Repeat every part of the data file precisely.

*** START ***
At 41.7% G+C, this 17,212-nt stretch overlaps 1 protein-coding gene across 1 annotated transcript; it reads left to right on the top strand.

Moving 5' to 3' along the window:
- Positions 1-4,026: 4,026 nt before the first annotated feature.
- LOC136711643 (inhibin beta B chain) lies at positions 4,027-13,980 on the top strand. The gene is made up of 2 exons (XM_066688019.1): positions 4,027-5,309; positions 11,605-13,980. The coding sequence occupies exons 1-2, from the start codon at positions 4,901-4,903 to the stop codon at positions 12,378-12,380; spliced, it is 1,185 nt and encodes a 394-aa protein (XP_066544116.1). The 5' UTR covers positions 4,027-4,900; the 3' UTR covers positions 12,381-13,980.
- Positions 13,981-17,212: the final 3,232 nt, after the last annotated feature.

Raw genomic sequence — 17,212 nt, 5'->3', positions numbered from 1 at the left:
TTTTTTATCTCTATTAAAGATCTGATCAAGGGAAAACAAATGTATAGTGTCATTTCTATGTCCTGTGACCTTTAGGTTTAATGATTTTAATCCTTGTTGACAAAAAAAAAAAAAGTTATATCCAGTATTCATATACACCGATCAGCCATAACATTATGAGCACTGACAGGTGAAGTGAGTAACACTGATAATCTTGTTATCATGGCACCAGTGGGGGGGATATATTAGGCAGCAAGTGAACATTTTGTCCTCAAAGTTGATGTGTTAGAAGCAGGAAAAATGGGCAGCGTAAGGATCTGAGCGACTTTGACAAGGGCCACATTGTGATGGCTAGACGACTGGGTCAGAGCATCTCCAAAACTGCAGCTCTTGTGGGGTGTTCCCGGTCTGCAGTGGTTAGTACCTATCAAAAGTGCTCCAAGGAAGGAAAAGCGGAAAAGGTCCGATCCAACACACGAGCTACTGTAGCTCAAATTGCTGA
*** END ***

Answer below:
At 41.7% G+C, this 17,212-nt stretch overlaps 1 protein-coding gene across 1 annotated transcript; it reads left to right on the top strand.

Moving 5' to 3' along the window:
- Positions 1-4,026: 4,026 nt before the first annotated feature.
- LOC136711643 (inhibin beta B chain) lies at positions 4,027-13,980 on the top strand. The gene is made up of 2 exons (XM_066688019.1): positions 4,027-5,309; positions 11,605-13,980. The coding sequence occupies exons 1-2, from the start codon at positions 4,901-4,903 to the stop codon at positions 12,378-12,380; spliced, it is 1,185 nt and encodes a 394-aa protein (XP_066544116.1). The 5' UTR covers positions 4,027-4,900; the 3' UTR covers positions 12,381-13,980.
- Positions 13,981-17,212: the final 3,232 nt, after the last annotated feature.

Raw genomic sequence — 17,212 nt, 5'->3', positions numbered from 1 at the left:
TTTTTTATCTCTATTAAAGATCTGATCAAGGGAAAACAAATGTATAGTGTCATTTCTATGTCCTGTGACCTTTAGGTTTAATGATTTTAATCCTTGTTGACAAAAAAAAAAAAAGTTATATCCAGTATTCATATACACCGATCAGCCATAACATTATGAGCACTGACAGGTGAAGTGAGTAACACTGATAATCTTGTTATCATGGCACCAGTGGGGGGGATATATTAGGCAGCAAGTGAACATTTTGTCCTCAAAGTTGATGTGTTAGAAGCAGGAAAAATGGGCAGCGTAAGGATCTGAGCGACTTTGACAAGGGCCACATTGTGATGGCTAGACGACTGGGTCAGAGCATCTCCAAAACTGCAGCTCTTGTGGGGTGTTCCCGGTCTGCAGTGGTTAGTACCTATCAAAAGTGCTCCAAGGAAGGAAAAGCGGAAAAGGTCCGATCCAACACACGAGCTACTGTAGCTCAAATTGCTGA